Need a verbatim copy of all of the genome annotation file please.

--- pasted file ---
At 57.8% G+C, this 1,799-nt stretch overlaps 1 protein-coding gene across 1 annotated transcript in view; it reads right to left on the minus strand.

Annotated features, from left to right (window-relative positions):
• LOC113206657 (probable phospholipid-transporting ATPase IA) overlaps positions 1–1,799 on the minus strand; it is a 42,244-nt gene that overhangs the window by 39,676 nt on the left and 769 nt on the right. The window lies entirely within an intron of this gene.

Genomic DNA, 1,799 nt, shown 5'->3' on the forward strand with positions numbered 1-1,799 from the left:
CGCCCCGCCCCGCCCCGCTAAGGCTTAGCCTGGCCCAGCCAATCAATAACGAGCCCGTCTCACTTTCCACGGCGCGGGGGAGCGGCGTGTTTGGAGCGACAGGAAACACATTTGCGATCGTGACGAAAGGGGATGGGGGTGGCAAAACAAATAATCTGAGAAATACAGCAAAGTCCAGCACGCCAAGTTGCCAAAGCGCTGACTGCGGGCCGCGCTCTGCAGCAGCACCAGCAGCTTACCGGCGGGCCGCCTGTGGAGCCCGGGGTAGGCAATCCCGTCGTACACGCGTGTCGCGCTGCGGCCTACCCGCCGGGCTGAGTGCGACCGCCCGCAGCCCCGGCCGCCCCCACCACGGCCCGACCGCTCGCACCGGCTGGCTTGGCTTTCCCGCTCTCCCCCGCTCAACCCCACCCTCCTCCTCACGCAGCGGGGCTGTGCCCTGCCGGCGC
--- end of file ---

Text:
At 57.8% G+C, this 1,799-nt stretch overlaps 1 protein-coding gene across 1 annotated transcript in view; it reads right to left on the minus strand.

Annotated features, from left to right (window-relative positions):
• LOC113206657 (probable phospholipid-transporting ATPase IA) overlaps positions 1–1,799 on the minus strand; it is a 42,244-nt gene that overhangs the window by 39,676 nt on the left and 769 nt on the right. The window lies entirely within an intron of this gene.

Genomic DNA, 1,799 nt, shown 5'->3' on the forward strand with positions numbered 1-1,799 from the left:
CGCCCCGCCCCGCCCCGCTAAGGCTTAGCCTGGCCCAGCCAATCAATAACGAGCCCGTCTCACTTTCCACGGCGCGGGGGAGCGGCGTGTTTGGAGCGACAGGAAACACATTTGCGATCGTGACGAAAGGGGATGGGGGTGGCAAAACAAATAATCTGAGAAATACAGCAAAGTCCAGCACGCCAAGTTGCCAAAGCGCTGACTGCGGGCCGCGCTCTGCAGCAGCACCAGCAGCTTACCGGCGGGCCGCCTGTGGAGCCCGGGGTAGGCAATCCCGTCGTACACGCGTGTCGCGCTGCGGCCTACCCGCCGGGCTGAGTGCGACCGCCCGCAGCCCCGGCCGCCCCCACCACGGCCCGACCGCTCGCACCGGCTGGCTTGGCTTTCCCGCTCTCCCCCGCTCAACCCCACCCTCCTCCTCACGCAGCGGGGCTGTGCCCTGCCGGCGC